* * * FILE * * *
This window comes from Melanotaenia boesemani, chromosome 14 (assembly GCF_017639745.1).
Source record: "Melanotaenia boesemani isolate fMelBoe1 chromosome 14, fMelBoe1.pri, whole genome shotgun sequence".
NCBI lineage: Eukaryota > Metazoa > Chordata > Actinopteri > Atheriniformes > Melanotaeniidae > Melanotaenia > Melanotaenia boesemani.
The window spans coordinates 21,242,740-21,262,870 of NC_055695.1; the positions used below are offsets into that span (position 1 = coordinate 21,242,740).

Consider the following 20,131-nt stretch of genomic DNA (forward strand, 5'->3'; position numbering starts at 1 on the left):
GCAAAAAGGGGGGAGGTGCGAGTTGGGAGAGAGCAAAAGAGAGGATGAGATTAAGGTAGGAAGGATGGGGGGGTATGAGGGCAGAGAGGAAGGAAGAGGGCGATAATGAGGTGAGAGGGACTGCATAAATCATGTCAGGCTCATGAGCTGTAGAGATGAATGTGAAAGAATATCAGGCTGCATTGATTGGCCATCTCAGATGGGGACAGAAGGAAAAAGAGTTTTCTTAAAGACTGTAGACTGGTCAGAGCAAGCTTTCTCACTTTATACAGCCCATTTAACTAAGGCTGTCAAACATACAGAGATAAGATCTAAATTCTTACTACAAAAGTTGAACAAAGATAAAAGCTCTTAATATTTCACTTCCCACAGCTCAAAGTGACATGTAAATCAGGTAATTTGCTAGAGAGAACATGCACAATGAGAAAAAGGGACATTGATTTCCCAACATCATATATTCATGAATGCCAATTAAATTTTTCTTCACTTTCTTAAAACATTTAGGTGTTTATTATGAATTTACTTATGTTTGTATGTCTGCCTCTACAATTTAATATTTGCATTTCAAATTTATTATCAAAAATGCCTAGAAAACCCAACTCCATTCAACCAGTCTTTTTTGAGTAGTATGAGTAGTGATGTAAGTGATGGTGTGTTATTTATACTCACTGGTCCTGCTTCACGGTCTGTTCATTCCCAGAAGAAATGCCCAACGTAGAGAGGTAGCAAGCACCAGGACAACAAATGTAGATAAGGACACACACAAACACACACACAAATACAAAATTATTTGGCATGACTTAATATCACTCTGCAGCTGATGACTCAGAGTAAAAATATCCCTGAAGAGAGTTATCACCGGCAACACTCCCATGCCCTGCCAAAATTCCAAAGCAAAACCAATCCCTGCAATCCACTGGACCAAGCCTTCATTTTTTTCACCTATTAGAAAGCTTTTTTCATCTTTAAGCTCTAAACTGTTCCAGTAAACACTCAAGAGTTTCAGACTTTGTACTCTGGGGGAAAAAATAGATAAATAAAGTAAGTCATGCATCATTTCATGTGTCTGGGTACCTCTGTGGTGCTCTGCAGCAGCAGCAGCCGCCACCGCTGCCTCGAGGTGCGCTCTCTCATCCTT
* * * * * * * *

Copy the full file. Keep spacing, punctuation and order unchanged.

This window comes from Melanotaenia boesemani, chromosome 14 (assembly GCF_017639745.1).
Source record: "Melanotaenia boesemani isolate fMelBoe1 chromosome 14, fMelBoe1.pri, whole genome shotgun sequence".
NCBI lineage: Eukaryota > Metazoa > Chordata > Actinopteri > Atheriniformes > Melanotaeniidae > Melanotaenia > Melanotaenia boesemani.
The window spans coordinates 21,242,740-21,262,870 of NC_055695.1; the positions used below are offsets into that span (position 1 = coordinate 21,242,740).

Consider the following 20,131-nt stretch of genomic DNA (forward strand, 5'->3'; position numbering starts at 1 on the left):
GCAAAAAGGGGGGAGGTGCGAGTTGGGAGAGAGCAAAAGAGAGGATGAGATTAAGGTAGGAAGGATGGGGGGGTATGAGGGCAGAGAGGAAGGAAGAGGGCGATAATGAGGTGAGAGGGACTGCATAAATCATGTCAGGCTCATGAGCTGTAGAGATGAATGTGAAAGAATATCAGGCTGCATTGATTGGCCATCTCAGATGGGGACAGAAGGAAAAAGAGTTTTCTTAAAGACTGTAGACTGGTCAGAGCAAGCTTTCTCACTTTATACAGCCCATTTAACTAAGGCTGTCAAACATACAGAGATAAGATCTAAATTCTTACTACAAAAGTTGAACAAAGATAAAAGCTCTTAATATTTCACTTCCCACAGCTCAAAGTGACATGTAAATCAGGTAATTTGCTAGAGAGAACATGCACAATGAGAAAAAGGGACATTGATTTCCCAACATCATATATTCATGAATGCCAATTAAATTTTTCTTCACTTTCTTAAAACATTTAGGTGTTTATTATGAATTTACTTATGTTTGTATGTCTGCCTCTACAATTTAATATTTGCATTTCAAATTTATTATCAAAAATGCCTAGAAAACCCAACTCCATTCAACCAGTCTTTTTTGAGTAGTATGAGTAGTGATGTAAGTGATGGTGTGTTATTTATACTCACTGGTCCTGCTTCACGGTCTGTTCATTCCCAGAAGAAATGCCCAACGTAGAGAGGTAGCAAGCACCAGGACAACAAATGTAGATAAGGACACACACAAACACACACACAAATACAAAATTATTTGGCATGACTTAATATCACTCTGCAGCTGATGACTCAGAGTAAAAATATCCCTGAAGAGAGTTATCACCGGCAACACTCCCATGCCCTGCCAAAATTCCAAAGCAAAACCAATCCCTGCAATCCACTGGACCAAGCCTTCATTTTTTTCACCTATTAGAAAGCTTTTTTCATCTTTAAGCTCTAAACTGTTCCAGTAAACACTCAAGAGTTTCAGACTTTGTACTCTGGGGGAAAAAATAGATAAATAAAGTAAGTCATGCATCATTTCATGTGTCTGGGTACCTCTGTGGTGCTCTGCAGCAGCAGCAGCCGCCACCGCTGCCTCGAGGTGCGCTCTCTCATCCTT